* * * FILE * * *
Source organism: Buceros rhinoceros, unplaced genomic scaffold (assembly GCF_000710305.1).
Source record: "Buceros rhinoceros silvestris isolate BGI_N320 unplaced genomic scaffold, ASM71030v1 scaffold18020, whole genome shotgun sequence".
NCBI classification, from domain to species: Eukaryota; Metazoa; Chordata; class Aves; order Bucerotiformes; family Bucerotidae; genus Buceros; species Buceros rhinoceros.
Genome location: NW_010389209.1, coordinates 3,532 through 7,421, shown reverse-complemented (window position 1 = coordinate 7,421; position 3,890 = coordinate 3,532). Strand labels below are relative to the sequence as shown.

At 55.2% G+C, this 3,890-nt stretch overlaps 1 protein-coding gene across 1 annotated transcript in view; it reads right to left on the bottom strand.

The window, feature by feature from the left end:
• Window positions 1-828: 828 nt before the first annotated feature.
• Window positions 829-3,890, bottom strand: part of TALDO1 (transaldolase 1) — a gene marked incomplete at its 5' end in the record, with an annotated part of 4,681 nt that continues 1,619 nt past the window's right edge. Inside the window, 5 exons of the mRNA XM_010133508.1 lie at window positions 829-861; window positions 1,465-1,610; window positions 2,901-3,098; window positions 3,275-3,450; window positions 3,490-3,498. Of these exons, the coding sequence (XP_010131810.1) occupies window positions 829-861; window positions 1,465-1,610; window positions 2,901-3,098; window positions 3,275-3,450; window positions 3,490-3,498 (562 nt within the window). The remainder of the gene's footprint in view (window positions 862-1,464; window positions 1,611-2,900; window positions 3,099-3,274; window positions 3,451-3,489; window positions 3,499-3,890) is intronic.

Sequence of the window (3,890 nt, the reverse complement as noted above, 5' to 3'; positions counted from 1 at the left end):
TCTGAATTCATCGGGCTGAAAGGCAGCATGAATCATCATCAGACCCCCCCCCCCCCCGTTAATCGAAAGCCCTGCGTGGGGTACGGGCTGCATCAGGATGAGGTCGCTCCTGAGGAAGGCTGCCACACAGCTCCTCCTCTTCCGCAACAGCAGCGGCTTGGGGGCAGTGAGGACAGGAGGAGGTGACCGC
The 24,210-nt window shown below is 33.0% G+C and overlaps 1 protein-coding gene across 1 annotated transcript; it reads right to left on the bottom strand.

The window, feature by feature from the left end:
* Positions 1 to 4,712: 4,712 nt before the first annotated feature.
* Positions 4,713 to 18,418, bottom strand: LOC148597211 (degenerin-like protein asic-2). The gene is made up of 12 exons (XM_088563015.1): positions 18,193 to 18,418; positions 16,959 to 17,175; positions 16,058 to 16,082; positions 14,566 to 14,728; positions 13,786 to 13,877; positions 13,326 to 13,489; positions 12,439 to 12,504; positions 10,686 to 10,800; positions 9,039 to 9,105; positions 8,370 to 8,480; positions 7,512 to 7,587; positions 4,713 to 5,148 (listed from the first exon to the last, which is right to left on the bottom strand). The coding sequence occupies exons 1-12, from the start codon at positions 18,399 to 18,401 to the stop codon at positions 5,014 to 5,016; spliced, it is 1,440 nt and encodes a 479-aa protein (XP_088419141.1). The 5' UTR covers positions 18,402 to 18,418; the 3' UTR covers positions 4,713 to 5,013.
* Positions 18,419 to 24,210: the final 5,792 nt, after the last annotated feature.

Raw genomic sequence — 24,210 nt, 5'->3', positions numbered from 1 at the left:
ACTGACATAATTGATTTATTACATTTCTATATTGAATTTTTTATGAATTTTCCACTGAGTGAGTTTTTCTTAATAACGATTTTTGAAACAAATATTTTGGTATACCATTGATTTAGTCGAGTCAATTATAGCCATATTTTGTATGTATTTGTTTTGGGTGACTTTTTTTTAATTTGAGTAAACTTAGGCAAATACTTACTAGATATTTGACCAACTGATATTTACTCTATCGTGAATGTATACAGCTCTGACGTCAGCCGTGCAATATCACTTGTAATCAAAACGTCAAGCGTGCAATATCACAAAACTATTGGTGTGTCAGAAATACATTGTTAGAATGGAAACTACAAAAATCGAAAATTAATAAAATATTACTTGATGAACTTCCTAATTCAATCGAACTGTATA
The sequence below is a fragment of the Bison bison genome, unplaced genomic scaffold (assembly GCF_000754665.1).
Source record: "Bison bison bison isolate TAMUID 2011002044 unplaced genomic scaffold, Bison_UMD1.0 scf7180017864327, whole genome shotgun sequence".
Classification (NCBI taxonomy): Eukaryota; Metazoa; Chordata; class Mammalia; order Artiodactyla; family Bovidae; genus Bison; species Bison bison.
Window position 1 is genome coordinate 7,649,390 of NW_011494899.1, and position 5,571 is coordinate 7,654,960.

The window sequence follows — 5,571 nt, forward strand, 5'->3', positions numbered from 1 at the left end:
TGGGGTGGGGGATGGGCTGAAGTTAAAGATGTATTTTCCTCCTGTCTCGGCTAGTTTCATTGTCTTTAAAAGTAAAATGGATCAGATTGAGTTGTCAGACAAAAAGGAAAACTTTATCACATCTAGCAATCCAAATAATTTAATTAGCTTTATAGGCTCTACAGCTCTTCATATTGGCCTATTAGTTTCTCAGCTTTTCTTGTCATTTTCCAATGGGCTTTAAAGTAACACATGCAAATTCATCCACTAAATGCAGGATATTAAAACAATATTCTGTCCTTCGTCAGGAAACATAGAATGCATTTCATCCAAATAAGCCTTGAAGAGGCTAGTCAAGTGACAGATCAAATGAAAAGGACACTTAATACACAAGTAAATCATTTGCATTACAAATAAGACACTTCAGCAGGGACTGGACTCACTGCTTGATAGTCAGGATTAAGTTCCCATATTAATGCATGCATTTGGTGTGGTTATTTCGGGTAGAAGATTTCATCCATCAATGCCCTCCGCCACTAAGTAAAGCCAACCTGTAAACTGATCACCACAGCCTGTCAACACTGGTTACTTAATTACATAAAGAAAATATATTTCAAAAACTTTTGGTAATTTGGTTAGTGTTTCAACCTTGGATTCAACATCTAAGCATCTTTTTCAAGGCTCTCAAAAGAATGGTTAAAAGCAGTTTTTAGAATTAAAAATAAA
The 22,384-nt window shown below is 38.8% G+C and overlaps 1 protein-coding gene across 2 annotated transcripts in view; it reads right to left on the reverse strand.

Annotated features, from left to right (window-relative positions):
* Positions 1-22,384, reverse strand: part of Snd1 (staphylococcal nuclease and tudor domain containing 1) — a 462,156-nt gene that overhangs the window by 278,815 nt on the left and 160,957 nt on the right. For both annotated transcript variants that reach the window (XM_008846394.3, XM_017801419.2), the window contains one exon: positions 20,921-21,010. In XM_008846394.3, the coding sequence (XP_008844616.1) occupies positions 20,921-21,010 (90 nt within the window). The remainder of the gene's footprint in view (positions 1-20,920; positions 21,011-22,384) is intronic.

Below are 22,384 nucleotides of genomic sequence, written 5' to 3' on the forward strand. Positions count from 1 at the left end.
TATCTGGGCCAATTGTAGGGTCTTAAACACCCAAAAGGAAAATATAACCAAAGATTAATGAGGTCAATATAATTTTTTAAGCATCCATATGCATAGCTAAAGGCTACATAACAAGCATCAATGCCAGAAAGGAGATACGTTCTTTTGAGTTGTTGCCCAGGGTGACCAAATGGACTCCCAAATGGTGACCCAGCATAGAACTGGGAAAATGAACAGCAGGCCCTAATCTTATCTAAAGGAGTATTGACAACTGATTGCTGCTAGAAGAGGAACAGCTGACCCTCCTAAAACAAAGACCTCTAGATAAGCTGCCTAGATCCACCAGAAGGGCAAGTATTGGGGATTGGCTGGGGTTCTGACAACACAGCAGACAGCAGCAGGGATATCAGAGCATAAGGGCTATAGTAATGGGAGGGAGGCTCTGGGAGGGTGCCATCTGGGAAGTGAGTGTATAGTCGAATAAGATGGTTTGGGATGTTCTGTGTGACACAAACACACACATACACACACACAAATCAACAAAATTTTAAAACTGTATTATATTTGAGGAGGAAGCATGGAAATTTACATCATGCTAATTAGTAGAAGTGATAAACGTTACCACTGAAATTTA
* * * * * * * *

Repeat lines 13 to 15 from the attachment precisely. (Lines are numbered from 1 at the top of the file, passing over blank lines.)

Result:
* Positions 1 to 4,712: 4,712 nt before the first annotated feature.
* Positions 4,713 to 18,418, bottom strand: LOC148597211 (degenerin-like protein asic-2). The gene is made up of 12 exons (XM_088563015.1): positions 18,193 to 18,418; positions 16,959 to 17,175; positions 16,058 to 16,082; positions 14,566 to 14,728; positions 13,786 to 13,877; positions 13,326 to 13,489; positions 12,439 to 12,504; positions 10,686 to 10,800; positions 9,039 to 9,105; positions 8,370 to 8,480; positions 7,512 to 7,587; positions 4,713 to 5,148 (listed from the first exon to the last, which is right to left on the bottom strand). The coding sequence occupies exons 1-12, from the start codon at positions 18,399 to 18,401 to the stop codon at positions 5,014 to 5,016; spliced, it is 1,440 nt and encodes a 479-aa protein (XP_088419141.1). The 5' UTR covers positions 18,402 to 18,418; the 3' UTR covers positions 4,713 to 5,013.
* Positions 18,419 to 24,210: the final 5,792 nt, after the last annotated feature.